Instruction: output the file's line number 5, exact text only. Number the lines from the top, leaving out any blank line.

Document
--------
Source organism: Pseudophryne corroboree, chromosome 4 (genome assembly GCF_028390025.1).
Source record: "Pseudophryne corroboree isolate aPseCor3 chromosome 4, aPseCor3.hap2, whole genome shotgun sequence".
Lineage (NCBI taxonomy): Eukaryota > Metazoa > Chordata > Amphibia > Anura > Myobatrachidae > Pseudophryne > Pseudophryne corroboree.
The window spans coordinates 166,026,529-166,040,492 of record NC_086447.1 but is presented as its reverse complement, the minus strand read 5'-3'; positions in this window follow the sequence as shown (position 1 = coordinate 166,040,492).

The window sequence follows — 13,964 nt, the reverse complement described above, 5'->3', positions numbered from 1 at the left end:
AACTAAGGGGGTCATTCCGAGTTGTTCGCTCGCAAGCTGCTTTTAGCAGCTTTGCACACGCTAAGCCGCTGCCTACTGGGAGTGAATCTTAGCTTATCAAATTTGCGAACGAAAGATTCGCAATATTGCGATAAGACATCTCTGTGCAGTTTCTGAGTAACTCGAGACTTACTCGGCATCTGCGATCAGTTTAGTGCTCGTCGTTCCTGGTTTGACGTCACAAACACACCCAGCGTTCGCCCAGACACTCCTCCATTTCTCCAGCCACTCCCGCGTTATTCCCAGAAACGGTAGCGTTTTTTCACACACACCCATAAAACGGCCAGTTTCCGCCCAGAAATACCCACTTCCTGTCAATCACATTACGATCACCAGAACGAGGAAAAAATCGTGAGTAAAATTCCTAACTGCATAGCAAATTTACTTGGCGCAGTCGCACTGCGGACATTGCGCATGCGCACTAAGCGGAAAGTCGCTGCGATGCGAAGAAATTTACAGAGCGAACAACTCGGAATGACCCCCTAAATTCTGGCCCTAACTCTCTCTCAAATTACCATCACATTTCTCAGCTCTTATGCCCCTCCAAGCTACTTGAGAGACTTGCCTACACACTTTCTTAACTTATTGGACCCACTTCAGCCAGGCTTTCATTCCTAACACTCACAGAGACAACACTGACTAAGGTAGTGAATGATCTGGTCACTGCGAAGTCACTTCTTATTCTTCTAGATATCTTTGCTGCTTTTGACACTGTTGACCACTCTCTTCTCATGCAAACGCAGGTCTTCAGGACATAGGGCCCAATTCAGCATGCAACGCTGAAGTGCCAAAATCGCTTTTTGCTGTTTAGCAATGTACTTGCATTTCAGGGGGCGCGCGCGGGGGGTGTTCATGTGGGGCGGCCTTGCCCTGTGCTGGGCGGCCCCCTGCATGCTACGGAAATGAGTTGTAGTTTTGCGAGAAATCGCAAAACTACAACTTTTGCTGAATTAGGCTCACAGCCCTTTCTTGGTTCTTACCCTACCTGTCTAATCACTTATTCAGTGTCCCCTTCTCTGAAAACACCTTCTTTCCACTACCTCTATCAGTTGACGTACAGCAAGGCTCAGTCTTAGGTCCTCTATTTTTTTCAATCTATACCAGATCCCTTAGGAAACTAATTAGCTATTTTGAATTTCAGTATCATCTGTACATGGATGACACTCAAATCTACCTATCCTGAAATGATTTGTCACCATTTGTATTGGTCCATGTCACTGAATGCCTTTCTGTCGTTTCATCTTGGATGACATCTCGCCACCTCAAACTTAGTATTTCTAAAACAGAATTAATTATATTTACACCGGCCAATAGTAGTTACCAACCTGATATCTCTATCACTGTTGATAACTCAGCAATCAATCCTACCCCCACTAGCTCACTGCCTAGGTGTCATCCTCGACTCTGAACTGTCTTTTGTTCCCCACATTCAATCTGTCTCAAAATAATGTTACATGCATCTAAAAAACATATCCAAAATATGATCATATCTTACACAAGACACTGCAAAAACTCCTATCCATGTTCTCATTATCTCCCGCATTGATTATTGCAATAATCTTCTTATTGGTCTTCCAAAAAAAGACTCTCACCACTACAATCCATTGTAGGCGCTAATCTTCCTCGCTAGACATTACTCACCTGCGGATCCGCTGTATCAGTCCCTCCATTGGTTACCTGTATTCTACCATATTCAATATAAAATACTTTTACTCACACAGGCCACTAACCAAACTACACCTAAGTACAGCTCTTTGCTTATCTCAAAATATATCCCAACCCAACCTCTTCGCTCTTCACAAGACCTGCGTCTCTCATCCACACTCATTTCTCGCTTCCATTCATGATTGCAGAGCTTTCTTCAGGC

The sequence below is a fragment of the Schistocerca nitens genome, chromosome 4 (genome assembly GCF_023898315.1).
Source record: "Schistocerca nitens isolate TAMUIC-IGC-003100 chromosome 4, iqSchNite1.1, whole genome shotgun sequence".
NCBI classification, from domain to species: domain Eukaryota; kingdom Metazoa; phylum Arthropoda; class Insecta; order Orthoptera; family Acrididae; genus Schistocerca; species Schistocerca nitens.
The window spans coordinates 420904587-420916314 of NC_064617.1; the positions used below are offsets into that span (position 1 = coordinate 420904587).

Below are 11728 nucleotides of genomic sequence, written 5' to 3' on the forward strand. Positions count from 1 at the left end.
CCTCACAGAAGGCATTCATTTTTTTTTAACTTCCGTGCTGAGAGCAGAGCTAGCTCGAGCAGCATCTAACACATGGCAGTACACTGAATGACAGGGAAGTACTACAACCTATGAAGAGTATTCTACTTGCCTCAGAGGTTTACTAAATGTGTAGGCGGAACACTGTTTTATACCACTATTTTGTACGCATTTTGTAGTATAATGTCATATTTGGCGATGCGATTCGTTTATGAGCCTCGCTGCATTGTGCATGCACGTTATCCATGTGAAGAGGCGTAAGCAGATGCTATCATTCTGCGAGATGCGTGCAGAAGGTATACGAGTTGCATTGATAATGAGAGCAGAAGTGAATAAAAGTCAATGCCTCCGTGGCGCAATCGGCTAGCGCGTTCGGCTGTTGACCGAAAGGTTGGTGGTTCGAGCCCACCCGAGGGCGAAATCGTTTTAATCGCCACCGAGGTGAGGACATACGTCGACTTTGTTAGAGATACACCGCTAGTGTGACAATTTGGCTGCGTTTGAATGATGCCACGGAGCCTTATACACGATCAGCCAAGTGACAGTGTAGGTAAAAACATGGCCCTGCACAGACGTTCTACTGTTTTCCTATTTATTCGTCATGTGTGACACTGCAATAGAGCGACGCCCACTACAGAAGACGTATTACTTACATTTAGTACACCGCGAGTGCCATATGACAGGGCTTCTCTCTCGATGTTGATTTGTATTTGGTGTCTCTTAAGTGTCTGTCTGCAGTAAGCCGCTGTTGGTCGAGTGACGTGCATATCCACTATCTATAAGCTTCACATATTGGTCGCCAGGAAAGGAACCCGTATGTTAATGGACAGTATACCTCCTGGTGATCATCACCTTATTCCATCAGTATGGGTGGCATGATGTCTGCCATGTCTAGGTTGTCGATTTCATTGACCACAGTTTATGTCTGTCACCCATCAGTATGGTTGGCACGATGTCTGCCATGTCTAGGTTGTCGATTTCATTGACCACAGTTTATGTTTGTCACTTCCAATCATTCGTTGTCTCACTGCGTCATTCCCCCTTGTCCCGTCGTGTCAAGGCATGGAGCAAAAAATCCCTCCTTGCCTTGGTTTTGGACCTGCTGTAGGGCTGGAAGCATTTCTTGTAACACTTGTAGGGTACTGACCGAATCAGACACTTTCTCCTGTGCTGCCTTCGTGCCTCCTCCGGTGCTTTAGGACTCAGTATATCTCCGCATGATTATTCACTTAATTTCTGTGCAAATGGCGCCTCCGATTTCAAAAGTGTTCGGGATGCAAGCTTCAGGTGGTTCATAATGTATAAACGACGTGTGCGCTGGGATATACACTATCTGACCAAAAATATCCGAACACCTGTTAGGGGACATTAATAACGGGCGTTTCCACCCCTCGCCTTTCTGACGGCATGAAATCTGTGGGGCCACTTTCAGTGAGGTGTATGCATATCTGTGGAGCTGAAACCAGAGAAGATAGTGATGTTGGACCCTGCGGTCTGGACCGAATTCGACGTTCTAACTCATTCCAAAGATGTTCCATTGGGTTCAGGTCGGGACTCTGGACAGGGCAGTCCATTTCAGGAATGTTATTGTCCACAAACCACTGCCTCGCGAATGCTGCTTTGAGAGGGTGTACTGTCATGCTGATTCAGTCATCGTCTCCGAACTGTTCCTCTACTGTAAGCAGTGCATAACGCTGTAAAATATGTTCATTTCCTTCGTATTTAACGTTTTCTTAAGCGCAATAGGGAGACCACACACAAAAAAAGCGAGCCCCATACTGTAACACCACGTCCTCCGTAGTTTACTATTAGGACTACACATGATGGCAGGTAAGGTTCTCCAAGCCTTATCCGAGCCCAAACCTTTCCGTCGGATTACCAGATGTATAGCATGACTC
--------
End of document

The window sequence follows — 13,964 nt, the reverse complement described above, 5'->3', positions numbered from 1 at the left end: